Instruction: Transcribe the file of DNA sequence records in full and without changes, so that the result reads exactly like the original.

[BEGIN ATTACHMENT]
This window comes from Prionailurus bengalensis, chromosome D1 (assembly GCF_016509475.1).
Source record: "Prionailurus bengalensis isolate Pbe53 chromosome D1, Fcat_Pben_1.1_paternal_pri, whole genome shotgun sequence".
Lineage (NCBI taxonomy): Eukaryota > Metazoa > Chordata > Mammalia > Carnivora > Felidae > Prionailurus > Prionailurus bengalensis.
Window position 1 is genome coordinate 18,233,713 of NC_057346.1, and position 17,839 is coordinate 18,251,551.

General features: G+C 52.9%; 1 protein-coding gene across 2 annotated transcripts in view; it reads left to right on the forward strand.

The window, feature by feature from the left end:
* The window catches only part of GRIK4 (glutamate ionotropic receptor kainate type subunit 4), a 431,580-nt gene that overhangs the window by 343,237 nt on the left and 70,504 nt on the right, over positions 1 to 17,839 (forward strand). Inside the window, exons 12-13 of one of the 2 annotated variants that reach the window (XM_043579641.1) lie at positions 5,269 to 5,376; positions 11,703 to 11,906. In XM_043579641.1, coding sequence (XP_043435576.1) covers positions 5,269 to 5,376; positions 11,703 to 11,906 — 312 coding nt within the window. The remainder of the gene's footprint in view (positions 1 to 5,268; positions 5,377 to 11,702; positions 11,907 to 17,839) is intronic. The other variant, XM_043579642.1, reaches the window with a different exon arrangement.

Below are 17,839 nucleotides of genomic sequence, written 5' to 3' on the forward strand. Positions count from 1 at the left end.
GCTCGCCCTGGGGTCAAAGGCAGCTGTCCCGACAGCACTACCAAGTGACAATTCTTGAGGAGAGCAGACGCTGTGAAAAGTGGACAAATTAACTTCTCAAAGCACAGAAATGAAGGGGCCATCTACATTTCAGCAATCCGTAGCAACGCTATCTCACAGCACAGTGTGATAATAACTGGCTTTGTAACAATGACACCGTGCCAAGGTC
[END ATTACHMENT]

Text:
This window comes from Prionailurus bengalensis, chromosome D1 (assembly GCF_016509475.1).
Source record: "Prionailurus bengalensis isolate Pbe53 chromosome D1, Fcat_Pben_1.1_paternal_pri, whole genome shotgun sequence".
Lineage (NCBI taxonomy): Eukaryota > Metazoa > Chordata > Mammalia > Carnivora > Felidae > Prionailurus > Prionailurus bengalensis.
Window position 1 is genome coordinate 18,233,713 of NC_057346.1, and position 17,839 is coordinate 18,251,551.

General features: G+C 52.9%; 1 protein-coding gene across 2 annotated transcripts in view; it reads left to right on the forward strand.

The window, feature by feature from the left end:
* The window catches only part of GRIK4 (glutamate ionotropic receptor kainate type subunit 4), a 431,580-nt gene that overhangs the window by 343,237 nt on the left and 70,504 nt on the right, over positions 1 to 17,839 (forward strand). Inside the window, exons 12-13 of one of the 2 annotated variants that reach the window (XM_043579641.1) lie at positions 5,269 to 5,376; positions 11,703 to 11,906. In XM_043579641.1, coding sequence (XP_043435576.1) covers positions 5,269 to 5,376; positions 11,703 to 11,906 — 312 coding nt within the window. The remainder of the gene's footprint in view (positions 1 to 5,268; positions 5,377 to 11,702; positions 11,907 to 17,839) is intronic. The other variant, XM_043579642.1, reaches the window with a different exon arrangement.

Below are 17,839 nucleotides of genomic sequence, written 5' to 3' on the forward strand. Positions count from 1 at the left end.
GCTCGCCCTGGGGTCAAAGGCAGCTGTCCCGACAGCACTACCAAGTGACAATTCTTGAGGAGAGCAGACGCTGTGAAAAGTGGACAAATTAACTTCTCAAAGCACAGAAATGAAGGGGCCATCTACATTTCAGCAATCCGTAGCAACGCTATCTCACAGCACAGTGTGATAATAACTGGCTTTGTAACAATGACACCGTGCCAAGGTC